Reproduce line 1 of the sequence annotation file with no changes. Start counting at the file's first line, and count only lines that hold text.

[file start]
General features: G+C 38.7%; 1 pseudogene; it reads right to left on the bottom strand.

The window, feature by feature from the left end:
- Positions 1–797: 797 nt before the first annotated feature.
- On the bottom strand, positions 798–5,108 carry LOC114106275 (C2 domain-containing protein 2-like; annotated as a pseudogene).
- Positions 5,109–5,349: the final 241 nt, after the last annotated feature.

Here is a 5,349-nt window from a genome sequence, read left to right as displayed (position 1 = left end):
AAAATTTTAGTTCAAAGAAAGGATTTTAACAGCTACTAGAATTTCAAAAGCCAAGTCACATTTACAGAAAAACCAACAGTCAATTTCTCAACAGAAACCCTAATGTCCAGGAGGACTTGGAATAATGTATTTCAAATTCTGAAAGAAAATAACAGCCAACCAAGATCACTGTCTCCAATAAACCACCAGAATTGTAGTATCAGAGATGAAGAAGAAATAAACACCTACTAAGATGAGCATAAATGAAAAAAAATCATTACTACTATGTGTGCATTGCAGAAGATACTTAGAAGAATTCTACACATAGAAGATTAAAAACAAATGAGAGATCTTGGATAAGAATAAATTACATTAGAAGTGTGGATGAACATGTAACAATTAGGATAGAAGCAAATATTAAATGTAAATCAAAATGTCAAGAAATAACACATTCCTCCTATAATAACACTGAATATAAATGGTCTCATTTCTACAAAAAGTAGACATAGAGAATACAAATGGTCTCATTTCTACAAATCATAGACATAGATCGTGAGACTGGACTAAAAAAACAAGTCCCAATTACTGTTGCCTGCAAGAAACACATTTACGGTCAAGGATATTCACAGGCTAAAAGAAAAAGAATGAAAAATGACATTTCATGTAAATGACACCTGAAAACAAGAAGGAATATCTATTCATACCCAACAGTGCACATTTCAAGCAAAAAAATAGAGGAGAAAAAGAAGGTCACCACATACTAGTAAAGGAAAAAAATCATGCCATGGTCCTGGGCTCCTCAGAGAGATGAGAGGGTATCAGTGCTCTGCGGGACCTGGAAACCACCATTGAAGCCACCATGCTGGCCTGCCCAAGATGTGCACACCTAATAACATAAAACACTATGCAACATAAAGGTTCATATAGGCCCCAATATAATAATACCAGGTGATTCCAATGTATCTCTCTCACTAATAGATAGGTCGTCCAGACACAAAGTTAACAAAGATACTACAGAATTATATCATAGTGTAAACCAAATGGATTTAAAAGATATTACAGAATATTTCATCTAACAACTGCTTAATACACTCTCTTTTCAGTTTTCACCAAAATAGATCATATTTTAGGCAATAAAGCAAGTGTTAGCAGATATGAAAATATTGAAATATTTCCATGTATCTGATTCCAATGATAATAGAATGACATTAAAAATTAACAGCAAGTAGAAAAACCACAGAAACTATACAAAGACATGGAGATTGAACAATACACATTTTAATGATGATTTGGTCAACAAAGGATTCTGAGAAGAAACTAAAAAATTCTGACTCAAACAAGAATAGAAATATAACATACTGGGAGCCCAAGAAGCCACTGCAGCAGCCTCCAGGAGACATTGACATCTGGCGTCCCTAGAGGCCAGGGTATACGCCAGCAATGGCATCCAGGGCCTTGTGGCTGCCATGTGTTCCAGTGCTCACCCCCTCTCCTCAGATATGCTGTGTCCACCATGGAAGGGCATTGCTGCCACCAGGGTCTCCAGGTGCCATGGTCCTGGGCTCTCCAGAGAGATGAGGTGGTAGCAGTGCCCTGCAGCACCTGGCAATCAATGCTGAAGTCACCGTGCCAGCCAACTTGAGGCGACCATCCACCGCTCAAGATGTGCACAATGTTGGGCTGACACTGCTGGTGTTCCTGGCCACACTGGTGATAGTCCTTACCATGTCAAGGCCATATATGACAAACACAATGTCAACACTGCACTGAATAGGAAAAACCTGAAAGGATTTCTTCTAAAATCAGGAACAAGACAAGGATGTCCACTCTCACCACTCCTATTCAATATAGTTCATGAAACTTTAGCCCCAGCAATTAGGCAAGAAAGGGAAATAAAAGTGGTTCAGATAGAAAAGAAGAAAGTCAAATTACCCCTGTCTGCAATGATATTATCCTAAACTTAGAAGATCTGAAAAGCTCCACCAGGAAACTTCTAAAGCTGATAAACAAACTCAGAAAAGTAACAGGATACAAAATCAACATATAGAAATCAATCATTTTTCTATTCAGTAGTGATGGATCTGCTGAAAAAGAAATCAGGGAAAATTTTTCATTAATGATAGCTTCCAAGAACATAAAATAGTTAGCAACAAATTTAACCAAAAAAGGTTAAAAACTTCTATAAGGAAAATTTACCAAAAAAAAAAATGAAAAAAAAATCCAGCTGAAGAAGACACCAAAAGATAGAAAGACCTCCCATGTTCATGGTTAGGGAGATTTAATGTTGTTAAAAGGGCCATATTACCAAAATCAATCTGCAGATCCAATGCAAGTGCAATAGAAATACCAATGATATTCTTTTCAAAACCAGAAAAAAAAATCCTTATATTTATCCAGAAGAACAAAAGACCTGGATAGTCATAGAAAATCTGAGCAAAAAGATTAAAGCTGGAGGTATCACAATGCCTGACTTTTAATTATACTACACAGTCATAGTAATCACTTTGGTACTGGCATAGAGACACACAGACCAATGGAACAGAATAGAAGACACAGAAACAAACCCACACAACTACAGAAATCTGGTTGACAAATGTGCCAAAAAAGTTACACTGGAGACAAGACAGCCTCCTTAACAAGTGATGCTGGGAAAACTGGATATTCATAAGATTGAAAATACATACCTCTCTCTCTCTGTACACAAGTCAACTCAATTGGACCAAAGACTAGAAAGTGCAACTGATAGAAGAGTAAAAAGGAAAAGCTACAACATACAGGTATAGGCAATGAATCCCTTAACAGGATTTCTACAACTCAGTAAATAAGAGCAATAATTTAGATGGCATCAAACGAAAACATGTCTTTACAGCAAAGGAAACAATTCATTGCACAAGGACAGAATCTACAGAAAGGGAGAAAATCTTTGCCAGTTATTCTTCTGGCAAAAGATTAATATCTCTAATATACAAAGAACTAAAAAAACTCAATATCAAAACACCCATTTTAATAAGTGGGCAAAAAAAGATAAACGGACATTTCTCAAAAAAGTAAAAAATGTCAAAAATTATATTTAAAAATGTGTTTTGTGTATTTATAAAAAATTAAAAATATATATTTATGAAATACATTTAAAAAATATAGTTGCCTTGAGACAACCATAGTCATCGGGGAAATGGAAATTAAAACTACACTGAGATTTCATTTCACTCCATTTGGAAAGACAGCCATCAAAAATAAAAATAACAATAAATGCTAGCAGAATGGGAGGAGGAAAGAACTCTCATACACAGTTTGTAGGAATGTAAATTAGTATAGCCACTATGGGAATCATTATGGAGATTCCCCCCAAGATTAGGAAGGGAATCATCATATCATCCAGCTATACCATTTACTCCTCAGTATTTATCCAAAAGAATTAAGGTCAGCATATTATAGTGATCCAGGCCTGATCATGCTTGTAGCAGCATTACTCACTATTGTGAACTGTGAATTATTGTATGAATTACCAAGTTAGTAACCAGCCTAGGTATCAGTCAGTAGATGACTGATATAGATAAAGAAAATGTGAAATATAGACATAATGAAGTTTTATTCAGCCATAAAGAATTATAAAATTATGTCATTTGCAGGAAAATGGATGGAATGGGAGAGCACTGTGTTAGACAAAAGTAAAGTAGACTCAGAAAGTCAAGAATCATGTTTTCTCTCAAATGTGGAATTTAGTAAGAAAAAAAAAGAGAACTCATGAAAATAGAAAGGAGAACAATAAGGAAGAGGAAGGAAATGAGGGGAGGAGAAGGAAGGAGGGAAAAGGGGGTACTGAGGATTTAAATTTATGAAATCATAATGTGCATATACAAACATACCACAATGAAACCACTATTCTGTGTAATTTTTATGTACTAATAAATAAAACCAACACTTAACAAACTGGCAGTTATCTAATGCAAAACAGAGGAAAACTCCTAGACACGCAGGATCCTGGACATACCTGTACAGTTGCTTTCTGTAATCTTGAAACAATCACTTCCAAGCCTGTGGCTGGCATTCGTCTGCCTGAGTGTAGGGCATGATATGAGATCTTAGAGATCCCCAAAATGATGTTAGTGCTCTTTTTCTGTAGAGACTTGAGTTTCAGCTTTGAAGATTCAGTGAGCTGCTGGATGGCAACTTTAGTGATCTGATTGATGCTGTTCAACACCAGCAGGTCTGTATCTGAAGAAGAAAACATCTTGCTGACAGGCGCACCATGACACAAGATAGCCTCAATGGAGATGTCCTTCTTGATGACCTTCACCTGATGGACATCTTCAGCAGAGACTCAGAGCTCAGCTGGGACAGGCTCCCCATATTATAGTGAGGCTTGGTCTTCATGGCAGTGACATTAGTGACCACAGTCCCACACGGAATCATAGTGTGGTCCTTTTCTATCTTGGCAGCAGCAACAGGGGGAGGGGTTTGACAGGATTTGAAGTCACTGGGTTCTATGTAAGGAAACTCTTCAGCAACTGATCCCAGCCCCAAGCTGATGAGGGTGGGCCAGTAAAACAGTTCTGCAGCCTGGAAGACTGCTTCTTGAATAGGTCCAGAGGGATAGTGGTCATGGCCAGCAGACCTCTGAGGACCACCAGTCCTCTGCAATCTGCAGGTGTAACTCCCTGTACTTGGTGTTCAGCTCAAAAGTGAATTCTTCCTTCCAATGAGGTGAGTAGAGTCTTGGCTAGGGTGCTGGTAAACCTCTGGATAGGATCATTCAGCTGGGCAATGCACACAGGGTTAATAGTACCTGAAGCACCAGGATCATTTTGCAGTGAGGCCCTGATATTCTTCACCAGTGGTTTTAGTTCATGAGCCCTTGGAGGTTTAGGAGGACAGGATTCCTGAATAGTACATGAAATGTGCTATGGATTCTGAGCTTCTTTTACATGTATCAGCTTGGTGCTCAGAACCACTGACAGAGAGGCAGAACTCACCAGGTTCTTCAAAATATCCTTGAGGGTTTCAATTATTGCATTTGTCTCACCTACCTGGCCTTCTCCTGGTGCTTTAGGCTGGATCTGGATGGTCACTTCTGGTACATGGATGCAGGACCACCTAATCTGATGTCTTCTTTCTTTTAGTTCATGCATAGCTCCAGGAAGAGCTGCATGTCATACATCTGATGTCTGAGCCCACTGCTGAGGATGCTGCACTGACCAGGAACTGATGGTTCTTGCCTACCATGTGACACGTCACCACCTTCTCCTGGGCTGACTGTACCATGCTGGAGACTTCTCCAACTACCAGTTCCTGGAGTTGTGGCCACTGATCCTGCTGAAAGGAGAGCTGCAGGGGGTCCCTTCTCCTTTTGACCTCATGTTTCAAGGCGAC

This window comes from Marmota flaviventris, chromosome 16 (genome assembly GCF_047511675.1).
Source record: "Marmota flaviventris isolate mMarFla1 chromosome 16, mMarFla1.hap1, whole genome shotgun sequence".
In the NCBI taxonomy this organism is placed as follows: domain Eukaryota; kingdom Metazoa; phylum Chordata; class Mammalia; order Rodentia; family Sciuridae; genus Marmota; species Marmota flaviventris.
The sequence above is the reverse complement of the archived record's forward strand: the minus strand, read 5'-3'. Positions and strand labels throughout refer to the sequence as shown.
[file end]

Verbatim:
General features: G+C 38.7%; 1 pseudogene; it reads right to left on the bottom strand.